Songs of Leonard Cohen (Columbia, 1968)
Songs From a Room (Columbia, 1969)
Songs of Love and Hate (Columbia, 1971)
Live Songs (Columbia, 1973)
New Skin for the Old Ceremony (Columbia, 1974)
Best of Leonard Cohen (Columbia, 1975)
Death of a Ladies' Man (Columbia, 1977)
Recent Songs (Columbia, 1979)
Various Positions (PVC, 1985)
I'm Your Man (Columbia, 1988)
The Future (Columbia, 1992)
Cohen Live (Columbia, 1994)
Best of, Vol. 2 (Columbia, 1997)
Field Commander Cohen: Tour of 1979 (Columbia, 2001)
Ten New Songs (Columbia, 2001)
The Essential (Columbia, 2002)
Dear Heather (Columbia, 2004)
Live In London (Columbia, 2009)
Live At The Isle of Wight 1970 (Columbia, 2009)
Leonard Cohen is the Jewish Bryan Ferry. In the excellent liner notes of 1975's The Best of Leonard Cohen, he explains the suave cover photo: "I rarely ever look this good, or bad, depending on your politics." That sums the man up. Running for the money and the flesh, especially the flesh, Cohen was the literary rogue who strummed his acoustic guitar and croaked of love and its torments. He emerged from Montreal in the 1960s, an acclaimed poet and novelist well into his thirties before he even made his first album. Yet for all his poetic angst and folkie sorrow, Cohen could never hide the fact that he was getting more rock-star booty than any Canadian before or since. Whispering in his glamorously tattered voice, he still makes his songs sound like sinful confidences shared over bottles of bloody-red wine.
He already had his style down on Songs of Leonard Cohen. No one has ever accused him of being a real guitarist, but for some reason, you can always tell it's him playing. In "Suzanne," "Master Song," and the peerless "So Long, Marianne," he sounds bemused by his own romantic travails, inventing what critic Robert Christgau called "his tuneless, grave, infinitely self-mocking vocal presence." His songs are strictly verse-chorus-verse, with hardly any bridges or fancy bits. Robert Altman used three of the tunes in the soundtrack to McCabe & Mrs. Miller, adding to Cohen's legend.
Songs From a Room is thin and sparse, weighed down by "Bird on a Wire," which became a schlock standard. But Songs of Love and Hate is the gangsta shit—even the one with the children's choir is so intense you can't turn it off. Cohen sings about jealous rivals ("Famous Blue Raincoat"), demon lovers ("Avalanche"), cold and lonesome virgin warrior goddesses ("Joan of Arc"), and God knows what else ("Let's Sing Another Song, Boys"), bursting with wit and imagination. New Skin for the Old Ceremony is almost as great, featuring the boho romance "Chelsea Hotel No. 2." Note: Oral sex on unmade hotel beds is almost always a bad idea, since those bedspreads are laundered usually about once every five years, but songs about it are still cool.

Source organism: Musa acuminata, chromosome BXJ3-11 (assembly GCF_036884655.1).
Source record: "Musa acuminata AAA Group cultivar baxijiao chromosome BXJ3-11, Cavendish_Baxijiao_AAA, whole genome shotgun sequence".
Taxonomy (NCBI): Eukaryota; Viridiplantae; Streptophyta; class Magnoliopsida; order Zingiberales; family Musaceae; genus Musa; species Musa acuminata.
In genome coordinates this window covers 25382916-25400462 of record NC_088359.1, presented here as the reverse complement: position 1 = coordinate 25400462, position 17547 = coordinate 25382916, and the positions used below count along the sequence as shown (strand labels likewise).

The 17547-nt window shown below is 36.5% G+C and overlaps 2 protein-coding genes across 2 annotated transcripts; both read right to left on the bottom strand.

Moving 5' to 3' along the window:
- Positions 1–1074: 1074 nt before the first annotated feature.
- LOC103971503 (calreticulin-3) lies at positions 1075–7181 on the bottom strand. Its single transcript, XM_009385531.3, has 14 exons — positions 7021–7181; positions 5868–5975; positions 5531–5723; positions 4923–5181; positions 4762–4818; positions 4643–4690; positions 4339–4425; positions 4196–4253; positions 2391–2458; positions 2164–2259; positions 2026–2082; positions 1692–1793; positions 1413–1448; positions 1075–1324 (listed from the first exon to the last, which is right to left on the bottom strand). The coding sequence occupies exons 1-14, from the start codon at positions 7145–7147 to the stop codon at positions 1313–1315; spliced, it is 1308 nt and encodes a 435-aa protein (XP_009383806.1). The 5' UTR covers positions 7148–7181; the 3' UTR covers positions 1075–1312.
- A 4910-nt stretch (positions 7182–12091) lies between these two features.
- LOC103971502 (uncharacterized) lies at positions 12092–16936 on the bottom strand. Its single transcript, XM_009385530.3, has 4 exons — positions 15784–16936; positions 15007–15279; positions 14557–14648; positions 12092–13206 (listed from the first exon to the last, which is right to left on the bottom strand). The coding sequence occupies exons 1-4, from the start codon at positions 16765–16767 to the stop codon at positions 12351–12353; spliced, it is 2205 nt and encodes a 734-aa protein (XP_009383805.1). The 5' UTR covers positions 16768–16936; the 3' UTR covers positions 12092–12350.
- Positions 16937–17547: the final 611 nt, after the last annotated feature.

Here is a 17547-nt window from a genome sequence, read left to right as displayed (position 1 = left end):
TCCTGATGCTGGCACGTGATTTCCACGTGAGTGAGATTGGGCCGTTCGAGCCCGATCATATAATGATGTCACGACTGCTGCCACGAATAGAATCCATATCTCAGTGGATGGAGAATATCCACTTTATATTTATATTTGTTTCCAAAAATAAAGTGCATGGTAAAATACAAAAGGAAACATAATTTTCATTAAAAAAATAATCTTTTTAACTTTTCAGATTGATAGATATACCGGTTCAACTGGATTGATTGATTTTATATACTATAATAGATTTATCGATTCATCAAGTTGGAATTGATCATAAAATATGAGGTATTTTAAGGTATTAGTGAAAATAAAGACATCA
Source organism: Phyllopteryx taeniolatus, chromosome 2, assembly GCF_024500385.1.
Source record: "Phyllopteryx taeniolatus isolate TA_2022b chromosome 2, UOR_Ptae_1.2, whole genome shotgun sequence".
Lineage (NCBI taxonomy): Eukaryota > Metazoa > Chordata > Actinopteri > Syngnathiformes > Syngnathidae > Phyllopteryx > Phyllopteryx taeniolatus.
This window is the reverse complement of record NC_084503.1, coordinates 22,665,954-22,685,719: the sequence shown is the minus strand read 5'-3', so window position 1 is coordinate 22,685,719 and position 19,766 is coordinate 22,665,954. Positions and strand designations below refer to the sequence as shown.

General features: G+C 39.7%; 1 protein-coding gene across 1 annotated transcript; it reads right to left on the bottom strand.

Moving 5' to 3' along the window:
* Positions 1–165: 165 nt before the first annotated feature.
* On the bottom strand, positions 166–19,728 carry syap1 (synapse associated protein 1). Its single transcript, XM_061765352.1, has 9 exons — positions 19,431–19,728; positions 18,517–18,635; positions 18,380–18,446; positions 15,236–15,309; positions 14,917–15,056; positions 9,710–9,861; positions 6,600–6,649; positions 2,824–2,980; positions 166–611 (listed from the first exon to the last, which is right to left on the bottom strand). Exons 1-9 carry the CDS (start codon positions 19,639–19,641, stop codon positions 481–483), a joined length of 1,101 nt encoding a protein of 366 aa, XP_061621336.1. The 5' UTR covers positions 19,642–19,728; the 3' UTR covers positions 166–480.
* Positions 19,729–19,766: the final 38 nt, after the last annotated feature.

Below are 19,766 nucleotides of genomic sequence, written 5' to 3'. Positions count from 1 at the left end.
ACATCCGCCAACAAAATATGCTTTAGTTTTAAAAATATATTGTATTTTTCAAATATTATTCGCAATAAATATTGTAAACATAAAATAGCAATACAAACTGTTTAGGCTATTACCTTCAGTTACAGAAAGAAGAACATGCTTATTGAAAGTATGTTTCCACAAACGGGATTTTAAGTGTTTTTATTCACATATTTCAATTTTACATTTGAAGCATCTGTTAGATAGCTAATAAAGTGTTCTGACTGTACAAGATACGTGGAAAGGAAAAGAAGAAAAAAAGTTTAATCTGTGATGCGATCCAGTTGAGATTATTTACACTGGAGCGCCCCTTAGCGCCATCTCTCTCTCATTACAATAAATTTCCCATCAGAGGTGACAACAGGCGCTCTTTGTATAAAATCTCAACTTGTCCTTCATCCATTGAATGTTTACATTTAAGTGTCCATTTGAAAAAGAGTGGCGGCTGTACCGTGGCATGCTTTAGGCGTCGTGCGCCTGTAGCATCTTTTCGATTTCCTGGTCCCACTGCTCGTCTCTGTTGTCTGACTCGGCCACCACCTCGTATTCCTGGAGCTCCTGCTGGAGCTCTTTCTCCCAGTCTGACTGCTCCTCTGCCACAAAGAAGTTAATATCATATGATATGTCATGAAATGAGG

Since then, Cohen has recorded sporadically—he apparently has the novel idea that before you make an album, you should wait until you have an album's worth of good songs. The only total waste is the Phil Spector collaboration Death of a Ladies' Man. Recent Songs has "Came So Far for Beauty." (Next line: "And I left so much behind.") Various Positions has "Hallelujah," which unexpectedly became Cohen's signature song after Jeff Buckley revived it in the 1990s. I'm Your Man perversely adds cheesy Eurodisco synths and disco-girl vocals to some of his bleakest tunes: "Everybody Knows," "First We Take Manhattan," "Tower of Song." The Future has a hilarious eight-minute send-up of Irving Berlin's "Always," plus political/spiritual statements along the lines of "Anthem" ("There is a crack in everything/That's how the light gets in").
By now, Cohen was bigger than ever, inspiring doom disciples such as Kurt Cobain, Trent Reznor, and Nick Cave. He spent most of the 1990s on a mountaintop Zen Buddhist retreat, while Cobain was down in Seattle singing, "Give me a Leonard Cohen afterworld/So I can sigh eternally." Ten New Songs offered "Alexandra's Leaving," "In My Secret Life," and "You Have Loved Enough," the epitaph Cohen has been writing for himself throughout his career. Dear Heather turned the chestnut "Tennessee Waltz" into a wonderfully croaky dirge.
Cohen has released three best-of anthologies, but bizarrely, none of them include "Joan of Arc." Of his live albums, Field Commander Cohen is a worthy 1979 document, but one to hear first is his career-capping Live In London, from a world tour Cohen embarked on after discovering that his former businness manager had bilked him out of $5 million, leaving him down to his last $150,000. The 74-year-old Cohen testified for three hours a night, literally skipping on and offstage, with the climactic eight-minute jam "I Tried To Leave You" his testament to a lifetime's worth of sinister solemnity.
Portions of this album guide appeared in The New Rolling Stone Album Guide (Fireside, 2004).
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